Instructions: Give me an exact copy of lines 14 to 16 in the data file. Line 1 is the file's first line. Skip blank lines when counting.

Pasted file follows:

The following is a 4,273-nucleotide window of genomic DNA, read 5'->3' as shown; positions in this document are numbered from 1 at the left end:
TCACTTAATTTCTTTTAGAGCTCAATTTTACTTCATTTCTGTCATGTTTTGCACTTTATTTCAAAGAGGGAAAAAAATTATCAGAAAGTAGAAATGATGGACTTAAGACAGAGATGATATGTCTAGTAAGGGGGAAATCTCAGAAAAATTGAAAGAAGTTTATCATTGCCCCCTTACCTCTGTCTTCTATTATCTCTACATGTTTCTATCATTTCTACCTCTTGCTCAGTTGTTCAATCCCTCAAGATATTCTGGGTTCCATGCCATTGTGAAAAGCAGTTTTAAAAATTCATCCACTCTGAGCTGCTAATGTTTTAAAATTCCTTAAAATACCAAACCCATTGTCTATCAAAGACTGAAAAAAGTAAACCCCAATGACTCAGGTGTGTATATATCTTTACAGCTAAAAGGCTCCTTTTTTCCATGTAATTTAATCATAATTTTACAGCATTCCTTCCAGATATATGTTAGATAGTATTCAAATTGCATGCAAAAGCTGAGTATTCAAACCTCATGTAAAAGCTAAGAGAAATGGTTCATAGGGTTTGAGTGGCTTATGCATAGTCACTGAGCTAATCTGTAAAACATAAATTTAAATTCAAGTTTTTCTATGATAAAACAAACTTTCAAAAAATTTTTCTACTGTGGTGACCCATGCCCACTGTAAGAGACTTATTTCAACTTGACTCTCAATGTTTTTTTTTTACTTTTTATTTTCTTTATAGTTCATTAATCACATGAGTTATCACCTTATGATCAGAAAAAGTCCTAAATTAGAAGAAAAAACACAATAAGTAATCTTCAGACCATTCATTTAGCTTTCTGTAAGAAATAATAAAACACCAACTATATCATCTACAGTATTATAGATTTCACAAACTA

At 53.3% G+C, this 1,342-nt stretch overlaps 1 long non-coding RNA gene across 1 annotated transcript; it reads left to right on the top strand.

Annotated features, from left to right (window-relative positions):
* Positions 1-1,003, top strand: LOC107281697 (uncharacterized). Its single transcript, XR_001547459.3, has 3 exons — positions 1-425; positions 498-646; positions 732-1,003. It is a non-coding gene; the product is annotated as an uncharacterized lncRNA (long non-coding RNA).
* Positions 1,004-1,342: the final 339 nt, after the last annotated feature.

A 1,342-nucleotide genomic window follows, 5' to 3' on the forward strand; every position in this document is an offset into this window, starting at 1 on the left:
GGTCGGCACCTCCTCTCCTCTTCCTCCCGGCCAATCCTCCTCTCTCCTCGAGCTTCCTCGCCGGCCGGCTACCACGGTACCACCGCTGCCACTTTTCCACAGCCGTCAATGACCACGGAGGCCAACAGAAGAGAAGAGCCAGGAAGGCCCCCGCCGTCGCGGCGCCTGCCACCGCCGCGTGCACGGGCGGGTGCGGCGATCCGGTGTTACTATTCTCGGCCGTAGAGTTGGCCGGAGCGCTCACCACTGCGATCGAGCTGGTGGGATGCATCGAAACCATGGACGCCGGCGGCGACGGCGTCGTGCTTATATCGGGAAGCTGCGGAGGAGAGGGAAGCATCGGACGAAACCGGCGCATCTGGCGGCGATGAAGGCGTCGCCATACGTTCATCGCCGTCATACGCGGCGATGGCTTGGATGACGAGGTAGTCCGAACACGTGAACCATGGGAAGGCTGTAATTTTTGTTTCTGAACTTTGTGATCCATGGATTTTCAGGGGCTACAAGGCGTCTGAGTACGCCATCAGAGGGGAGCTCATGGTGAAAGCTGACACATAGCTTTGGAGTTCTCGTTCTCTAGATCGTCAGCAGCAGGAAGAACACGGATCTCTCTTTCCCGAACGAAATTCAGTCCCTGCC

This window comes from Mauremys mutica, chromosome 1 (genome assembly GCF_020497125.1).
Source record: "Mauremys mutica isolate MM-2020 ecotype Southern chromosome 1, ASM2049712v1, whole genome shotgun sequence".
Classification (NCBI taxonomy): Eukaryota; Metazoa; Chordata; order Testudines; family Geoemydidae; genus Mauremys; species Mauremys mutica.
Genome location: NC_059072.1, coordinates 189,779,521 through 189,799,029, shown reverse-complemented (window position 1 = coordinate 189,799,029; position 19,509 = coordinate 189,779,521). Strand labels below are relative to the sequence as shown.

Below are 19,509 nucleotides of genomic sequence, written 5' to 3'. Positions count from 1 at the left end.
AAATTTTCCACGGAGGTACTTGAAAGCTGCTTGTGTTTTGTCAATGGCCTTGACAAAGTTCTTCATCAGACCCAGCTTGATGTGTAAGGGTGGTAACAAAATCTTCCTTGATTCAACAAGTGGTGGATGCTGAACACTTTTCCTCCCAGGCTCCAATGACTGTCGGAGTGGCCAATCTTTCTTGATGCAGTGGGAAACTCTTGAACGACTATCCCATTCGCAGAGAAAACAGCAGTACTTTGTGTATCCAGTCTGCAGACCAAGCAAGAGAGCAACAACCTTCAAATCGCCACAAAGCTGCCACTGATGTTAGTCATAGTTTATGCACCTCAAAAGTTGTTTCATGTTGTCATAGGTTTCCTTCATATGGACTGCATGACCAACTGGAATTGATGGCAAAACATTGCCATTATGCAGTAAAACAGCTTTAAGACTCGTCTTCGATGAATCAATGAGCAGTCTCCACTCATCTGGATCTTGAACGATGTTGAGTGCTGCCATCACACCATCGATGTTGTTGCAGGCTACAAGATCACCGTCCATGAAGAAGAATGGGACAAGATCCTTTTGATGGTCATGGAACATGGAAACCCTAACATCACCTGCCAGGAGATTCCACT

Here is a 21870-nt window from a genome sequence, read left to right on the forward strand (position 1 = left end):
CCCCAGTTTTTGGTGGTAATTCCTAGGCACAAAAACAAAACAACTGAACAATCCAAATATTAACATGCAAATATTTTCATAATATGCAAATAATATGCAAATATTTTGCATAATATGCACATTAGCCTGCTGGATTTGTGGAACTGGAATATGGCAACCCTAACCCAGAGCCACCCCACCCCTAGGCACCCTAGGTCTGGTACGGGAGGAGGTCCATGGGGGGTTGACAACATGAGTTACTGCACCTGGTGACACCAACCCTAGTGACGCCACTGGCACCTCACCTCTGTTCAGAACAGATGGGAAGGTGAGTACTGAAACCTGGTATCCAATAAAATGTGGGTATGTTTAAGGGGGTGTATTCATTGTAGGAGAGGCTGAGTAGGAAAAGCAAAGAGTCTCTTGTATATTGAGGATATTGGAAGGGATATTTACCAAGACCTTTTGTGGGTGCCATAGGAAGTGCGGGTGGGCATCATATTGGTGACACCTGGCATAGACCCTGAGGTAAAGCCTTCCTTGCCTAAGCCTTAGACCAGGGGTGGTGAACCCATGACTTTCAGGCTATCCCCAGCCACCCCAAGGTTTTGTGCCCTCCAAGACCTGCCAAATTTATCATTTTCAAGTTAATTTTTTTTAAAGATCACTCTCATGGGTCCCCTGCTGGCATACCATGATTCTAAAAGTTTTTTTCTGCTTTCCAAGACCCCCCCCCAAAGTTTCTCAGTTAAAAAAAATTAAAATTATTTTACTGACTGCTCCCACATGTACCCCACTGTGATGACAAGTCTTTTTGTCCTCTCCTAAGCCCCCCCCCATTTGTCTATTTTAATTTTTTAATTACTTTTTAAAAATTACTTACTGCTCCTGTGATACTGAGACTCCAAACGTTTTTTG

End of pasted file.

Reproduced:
AAATTTTCCACGGAGGTACTTGAAAGCTGCTTGTGTTTTGTCAATGGCCTTGACAAAGTTCTTCATCAGACCCAGCTTGATGTGTAAGGGTGGTAACAAAATCTTCCTTGATTCAACAAGTGGTGGATGCTGAACACTTTTCCTCCCAGGCTCCAATGACTGTCGGAGTGGCCAATCTTTCTTGATGCAGTGGGAAACTCTTGAACGACTATCCCATTCGCAGAGAAAACAGCAGTACTTTGTGTATCCAGTCTGCAGACCAAGCAAGAGAGCAACAACCTTCAAATCGCCACAAAGCTGCCACTGATGTTAGTCATAGTTTATGCACCTCAAAAGTTGTTTCATGTTGTCATAGGTTTCCTTCATATGGACTGCATGACCAACTGGAATTGATGGCAAAACATTGCCATTATGCAGTAAAACAGCTTTAAGACTCGTCTTCGATGAATCAATGAGCAGTCTCCACTCATCTGGATCTTGAACGATGTTGAGTGCTGCCATCACACCATCGATGTTGTTGCAGGCTACAAGATCACCGTCCATGAAGAAGAATGGGACAAGATCCTTTTGATGGTCATGGAACATGGAAACCCTAACATCACCTGCCAGGAGATTCCACT

Here is a 21870-nt window from a genome sequence, read left to right on the forward strand (position 1 = left end):
CCCCAGTTTTTGGTGGTAATTCCTAGGCACAAAAACAAAACAACTGAACAATCCAAATATTAACATGCAAATATTTTCATAATATGCAAATAATATGCAAATATTTTGCATAATATGCACATTAGCCTGCTGGATTTGTGGAACTGGAATATGGCAACCCTAACCCAGAGCCACCCCACCCCTAGGCACCCTAGGTCTGGTACGGGAGGAGGTCCATGGGGGGTTGACAACATGAGTTACTGCACCTGGTGACACCAACCCTAGTGACGCCACTGGCACCTCACCTCTGTTCAGAACAGATGGGAAGGTGAGTACTGAAACCTGGTATCCAATAAAATGTGGGTATGTTTAAGGGGGTGTATTCATTGTAGGAGAGGCTGAGTAGGAAAAGCAAAGAGTCTCTTGTATATTGAGGATATTGGAAGGGATATTTACCAAGACCTTTTGTGGGTGCCATAGGAAGTGCGGGTGGGCATCATATTGGTGACACCTGGCATAGACCCTGAGGTAAAGCCTTCCTTGCCTAAGCCTTAGACCAGGGGTGGTGAACCCATGACTTTCAGGCTATCCCCAGCCACCCCAAGGTTTTGTGCCCTCCAAGACCTGCCAAATTTATCATTTTCAAGTTAATTTTTTTTAAAGATCACTCTCATGGGTCCCCTGCTGGCATACCATGATTCTAAAAGTTTTTTTCTGCTTTCCAAGACCCCCCCCCAAAGTTTCTCAGTTAAAAAAAATTAAAATTATTTTACTGACTGCTCCCACATGTACCCCACTGTGATGACAAGTCTTTTTGTCCTCTCCTAAGCCCCCCCCCATTTGTCTATTTTAATTTTTTAATTACTTTTTAAAAATTACTTACTGCTCCTGTGATACTGAGACTCCAAACGTTTTTTG